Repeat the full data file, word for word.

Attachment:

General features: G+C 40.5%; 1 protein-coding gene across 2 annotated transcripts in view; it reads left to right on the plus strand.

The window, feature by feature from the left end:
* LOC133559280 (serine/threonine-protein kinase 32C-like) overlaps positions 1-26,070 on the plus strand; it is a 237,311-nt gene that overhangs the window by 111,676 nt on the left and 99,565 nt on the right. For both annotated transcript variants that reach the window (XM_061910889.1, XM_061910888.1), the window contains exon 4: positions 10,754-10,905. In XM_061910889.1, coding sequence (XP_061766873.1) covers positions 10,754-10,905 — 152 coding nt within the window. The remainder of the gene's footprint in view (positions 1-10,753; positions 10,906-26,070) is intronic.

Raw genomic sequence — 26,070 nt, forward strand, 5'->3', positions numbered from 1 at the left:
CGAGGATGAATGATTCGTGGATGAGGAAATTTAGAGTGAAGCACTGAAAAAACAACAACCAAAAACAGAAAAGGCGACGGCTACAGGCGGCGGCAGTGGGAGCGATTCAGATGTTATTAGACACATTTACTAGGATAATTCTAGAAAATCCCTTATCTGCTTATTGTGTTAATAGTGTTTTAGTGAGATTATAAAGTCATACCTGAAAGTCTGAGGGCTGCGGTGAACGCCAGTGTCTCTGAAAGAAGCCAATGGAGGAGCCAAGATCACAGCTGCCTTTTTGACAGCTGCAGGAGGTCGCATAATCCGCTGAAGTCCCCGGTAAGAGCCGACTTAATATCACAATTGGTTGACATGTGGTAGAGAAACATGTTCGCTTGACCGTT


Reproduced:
General features: G+C 40.5%; 1 protein-coding gene across 2 annotated transcripts in view; it reads left to right on the plus strand.

The window, feature by feature from the left end:
* LOC133559280 (serine/threonine-protein kinase 32C-like) overlaps positions 1-26,070 on the plus strand; it is a 237,311-nt gene that overhangs the window by 111,676 nt on the left and 99,565 nt on the right. For both annotated transcript variants that reach the window (XM_061910889.1, XM_061910888.1), the window contains exon 4: positions 10,754-10,905. In XM_061910889.1, coding sequence (XP_061766873.1) covers positions 10,754-10,905 — 152 coding nt within the window. The remainder of the gene's footprint in view (positions 1-10,753; positions 10,906-26,070) is intronic.

Raw genomic sequence — 26,070 nt, forward strand, 5'->3', positions numbered from 1 at the left:
CGAGGATGAATGATTCGTGGATGAGGAAATTTAGAGTGAAGCACTGAAAAAACAACAACCAAAAACAGAAAAGGCGACGGCTACAGGCGGCGGCAGTGGGAGCGATTCAGATGTTATTAGACACATTTACTAGGATAATTCTAGAAAATCCCTTATCTGCTTATTGTGTTAATAGTGTTTTAGTGAGATTATAAAGTCATACCTGAAAGTCTGAGGGCTGCGGTGAACGCCAGTGTCTCTGAAAGAAGCCAATGGAGGAGCCAAGATCACAGCTGCCTTTTTGACAGCTGCAGGAGGTCGCATAATCCGCTGAAGTCCCCGGTAAGAGCCGACTTAATATCACAATTGGTTGACATGTGGTAGAGAAACATGTTCGCTTGACCGTT